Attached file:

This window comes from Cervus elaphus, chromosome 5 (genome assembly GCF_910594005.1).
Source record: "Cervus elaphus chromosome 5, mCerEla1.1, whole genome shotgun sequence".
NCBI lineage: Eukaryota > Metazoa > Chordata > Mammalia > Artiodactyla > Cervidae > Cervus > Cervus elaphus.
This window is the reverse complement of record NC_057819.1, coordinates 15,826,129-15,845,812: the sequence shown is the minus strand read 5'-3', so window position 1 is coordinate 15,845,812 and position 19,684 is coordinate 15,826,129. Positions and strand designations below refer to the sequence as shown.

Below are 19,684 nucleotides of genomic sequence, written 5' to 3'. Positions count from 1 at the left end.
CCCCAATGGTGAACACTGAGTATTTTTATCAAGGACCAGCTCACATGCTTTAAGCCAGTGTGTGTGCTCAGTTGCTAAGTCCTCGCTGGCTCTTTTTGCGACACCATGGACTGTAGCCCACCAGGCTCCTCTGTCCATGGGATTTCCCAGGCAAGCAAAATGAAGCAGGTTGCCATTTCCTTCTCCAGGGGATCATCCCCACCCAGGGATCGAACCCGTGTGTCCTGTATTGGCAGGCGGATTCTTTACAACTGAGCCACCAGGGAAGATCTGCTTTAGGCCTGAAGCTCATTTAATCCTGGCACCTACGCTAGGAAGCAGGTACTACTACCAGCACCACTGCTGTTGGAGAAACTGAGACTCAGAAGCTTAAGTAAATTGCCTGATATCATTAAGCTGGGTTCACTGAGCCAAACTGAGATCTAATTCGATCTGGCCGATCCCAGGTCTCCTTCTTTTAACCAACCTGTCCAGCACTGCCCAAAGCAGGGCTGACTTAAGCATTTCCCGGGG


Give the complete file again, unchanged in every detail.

This window comes from Cervus elaphus, chromosome 5 (genome assembly GCF_910594005.1).
Source record: "Cervus elaphus chromosome 5, mCerEla1.1, whole genome shotgun sequence".
NCBI lineage: Eukaryota > Metazoa > Chordata > Mammalia > Artiodactyla > Cervidae > Cervus > Cervus elaphus.
This window is the reverse complement of record NC_057819.1, coordinates 15,826,129-15,845,812: the sequence shown is the minus strand read 5'-3', so window position 1 is coordinate 15,845,812 and position 19,684 is coordinate 15,826,129. Positions and strand designations below refer to the sequence as shown.

Below are 19,684 nucleotides of genomic sequence, written 5' to 3'. Positions count from 1 at the left end.
CCCCAATGGTGAACACTGAGTATTTTTATCAAGGACCAGCTCACATGCTTTAAGCCAGTGTGTGTGCTCAGTTGCTAAGTCCTCGCTGGCTCTTTTTGCGACACCATGGACTGTAGCCCACCAGGCTCCTCTGTCCATGGGATTTCCCAGGCAAGCAAAATGAAGCAGGTTGCCATTTCCTTCTCCAGGGGATCATCCCCACCCAGGGATCGAACCCGTGTGTCCTGTATTGGCAGGCGGATTCTTTACAACTGAGCCACCAGGGAAGATCTGCTTTAGGCCTGAAGCTCATTTAATCCTGGCACCTACGCTAGGAAGCAGGTACTACTACCAGCACCACTGCTGTTGGAGAAACTGAGACTCAGAAGCTTAAGTAAATTGCCTGATATCATTAAGCTGGGTTCACTGAGCCAAACTGAGATCTAATTCGATCTGGCCGATCCCAGGTCTCCTTCTTTTAACCAACCTGTCCAGCACTGCCCAAAGCAGGGCTGACTTAAGCATTTCCCGGGG